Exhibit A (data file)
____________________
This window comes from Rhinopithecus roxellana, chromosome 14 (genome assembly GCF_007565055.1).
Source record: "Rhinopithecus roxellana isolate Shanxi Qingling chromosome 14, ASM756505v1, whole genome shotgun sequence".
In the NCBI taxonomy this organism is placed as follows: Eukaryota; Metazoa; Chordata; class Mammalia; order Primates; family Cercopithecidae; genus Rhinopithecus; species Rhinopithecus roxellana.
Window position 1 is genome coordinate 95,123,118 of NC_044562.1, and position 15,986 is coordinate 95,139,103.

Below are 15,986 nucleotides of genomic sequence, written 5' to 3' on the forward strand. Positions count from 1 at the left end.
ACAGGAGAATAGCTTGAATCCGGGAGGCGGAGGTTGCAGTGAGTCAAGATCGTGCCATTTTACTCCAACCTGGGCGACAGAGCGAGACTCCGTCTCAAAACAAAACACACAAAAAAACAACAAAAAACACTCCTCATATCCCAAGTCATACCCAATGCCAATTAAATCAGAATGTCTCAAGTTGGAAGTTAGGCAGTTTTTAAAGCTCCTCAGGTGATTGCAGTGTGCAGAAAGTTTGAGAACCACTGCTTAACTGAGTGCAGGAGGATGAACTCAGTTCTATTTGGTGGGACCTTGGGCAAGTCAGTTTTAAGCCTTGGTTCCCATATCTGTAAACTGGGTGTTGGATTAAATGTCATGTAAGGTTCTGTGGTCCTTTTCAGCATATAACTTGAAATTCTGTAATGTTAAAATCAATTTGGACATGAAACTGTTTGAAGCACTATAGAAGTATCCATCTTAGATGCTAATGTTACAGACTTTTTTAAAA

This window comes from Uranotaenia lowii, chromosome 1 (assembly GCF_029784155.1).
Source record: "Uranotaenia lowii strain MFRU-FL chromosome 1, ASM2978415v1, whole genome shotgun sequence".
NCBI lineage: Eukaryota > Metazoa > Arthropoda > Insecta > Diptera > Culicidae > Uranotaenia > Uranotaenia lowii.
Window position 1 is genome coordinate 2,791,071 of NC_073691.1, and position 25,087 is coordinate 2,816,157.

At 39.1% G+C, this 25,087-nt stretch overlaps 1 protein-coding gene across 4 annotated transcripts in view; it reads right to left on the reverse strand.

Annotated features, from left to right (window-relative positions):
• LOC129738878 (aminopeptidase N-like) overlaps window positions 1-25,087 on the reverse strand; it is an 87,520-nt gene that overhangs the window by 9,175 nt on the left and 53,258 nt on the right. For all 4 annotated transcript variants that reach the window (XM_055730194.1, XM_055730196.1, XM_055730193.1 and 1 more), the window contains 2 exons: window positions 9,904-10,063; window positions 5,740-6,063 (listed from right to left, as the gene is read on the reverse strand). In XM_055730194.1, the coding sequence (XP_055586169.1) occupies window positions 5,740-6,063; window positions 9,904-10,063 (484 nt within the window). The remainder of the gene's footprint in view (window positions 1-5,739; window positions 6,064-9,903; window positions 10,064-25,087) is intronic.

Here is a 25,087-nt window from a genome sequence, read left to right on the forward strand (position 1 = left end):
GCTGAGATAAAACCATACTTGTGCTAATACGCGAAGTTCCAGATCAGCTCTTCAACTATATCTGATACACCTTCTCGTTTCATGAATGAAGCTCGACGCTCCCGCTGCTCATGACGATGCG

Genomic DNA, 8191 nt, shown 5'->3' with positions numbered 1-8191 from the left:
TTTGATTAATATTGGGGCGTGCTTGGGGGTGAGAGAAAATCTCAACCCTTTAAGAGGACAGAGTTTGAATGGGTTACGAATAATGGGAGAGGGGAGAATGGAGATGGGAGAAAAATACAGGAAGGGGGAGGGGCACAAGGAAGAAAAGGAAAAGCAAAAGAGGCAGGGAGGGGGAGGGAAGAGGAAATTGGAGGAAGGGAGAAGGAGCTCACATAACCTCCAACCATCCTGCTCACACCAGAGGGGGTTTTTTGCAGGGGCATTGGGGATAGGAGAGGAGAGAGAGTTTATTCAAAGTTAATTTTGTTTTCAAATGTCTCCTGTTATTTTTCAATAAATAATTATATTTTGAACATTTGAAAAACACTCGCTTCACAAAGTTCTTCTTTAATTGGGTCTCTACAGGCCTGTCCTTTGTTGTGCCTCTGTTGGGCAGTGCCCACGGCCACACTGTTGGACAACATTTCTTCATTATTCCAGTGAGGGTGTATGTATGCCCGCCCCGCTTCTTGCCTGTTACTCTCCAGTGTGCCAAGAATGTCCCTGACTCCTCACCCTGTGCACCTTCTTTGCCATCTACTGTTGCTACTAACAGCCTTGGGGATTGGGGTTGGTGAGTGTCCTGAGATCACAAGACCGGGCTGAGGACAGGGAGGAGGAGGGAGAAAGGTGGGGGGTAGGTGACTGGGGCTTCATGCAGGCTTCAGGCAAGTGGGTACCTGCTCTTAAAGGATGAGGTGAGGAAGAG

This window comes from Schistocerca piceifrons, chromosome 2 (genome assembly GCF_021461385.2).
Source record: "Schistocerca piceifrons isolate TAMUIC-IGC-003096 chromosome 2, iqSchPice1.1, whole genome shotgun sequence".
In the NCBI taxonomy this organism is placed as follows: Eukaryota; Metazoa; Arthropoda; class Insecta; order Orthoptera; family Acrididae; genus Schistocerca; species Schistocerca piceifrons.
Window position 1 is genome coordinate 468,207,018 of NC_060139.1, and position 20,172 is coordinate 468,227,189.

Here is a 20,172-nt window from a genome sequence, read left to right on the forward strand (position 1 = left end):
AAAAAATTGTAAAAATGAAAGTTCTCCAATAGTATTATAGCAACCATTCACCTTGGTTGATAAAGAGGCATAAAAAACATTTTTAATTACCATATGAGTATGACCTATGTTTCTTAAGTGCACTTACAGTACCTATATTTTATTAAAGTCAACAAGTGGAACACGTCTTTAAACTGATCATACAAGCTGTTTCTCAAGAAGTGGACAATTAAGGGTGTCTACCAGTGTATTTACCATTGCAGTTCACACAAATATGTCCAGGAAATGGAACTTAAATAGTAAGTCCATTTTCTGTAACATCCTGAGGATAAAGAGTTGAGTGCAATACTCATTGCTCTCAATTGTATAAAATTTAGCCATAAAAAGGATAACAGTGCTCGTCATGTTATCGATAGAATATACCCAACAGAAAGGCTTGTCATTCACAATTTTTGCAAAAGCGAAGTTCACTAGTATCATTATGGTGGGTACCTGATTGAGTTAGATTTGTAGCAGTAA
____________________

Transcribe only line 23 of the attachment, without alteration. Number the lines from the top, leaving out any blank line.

AAAAAATTGTAAAAATGAAAGTTCTCCAATAGTATTATAGCAACCATTCACCTTGGTTGATAAAGAGGCATAAAAAACATTTTTAATTACCATATGAGTATGACCTATGTTTCTTAAGTGCACTTACAGTACCTATATTTTATTAAAGTCAACAAGTGGAACACGTCTTTAAACTGATCATACAAGCTGTTTCTCAAGAAGTGGACAATTAAGGGTGTCTACCAGTGTATTTACCATTGCAGTTCACACAAATATGTCCAGGAAATGGAACTTAAATAGTAAGTCCATTTTCTGTAACATCCTGAGGATAAAGAGTTGAGTGCAATACTCATTGCTCTCAATTGTATAAAATTTAGCCATAAAAAGGATAACAGTGCTCGTCATGTTATCGATAGAATATACCCAACAGAAAGGCTTGTCATTCACAATTTTTGCAAAAGCGAAGTTCACTAGTATCATTATGGTGGGTACCTGATTGAGTTAGATTTGTAGCAGTAA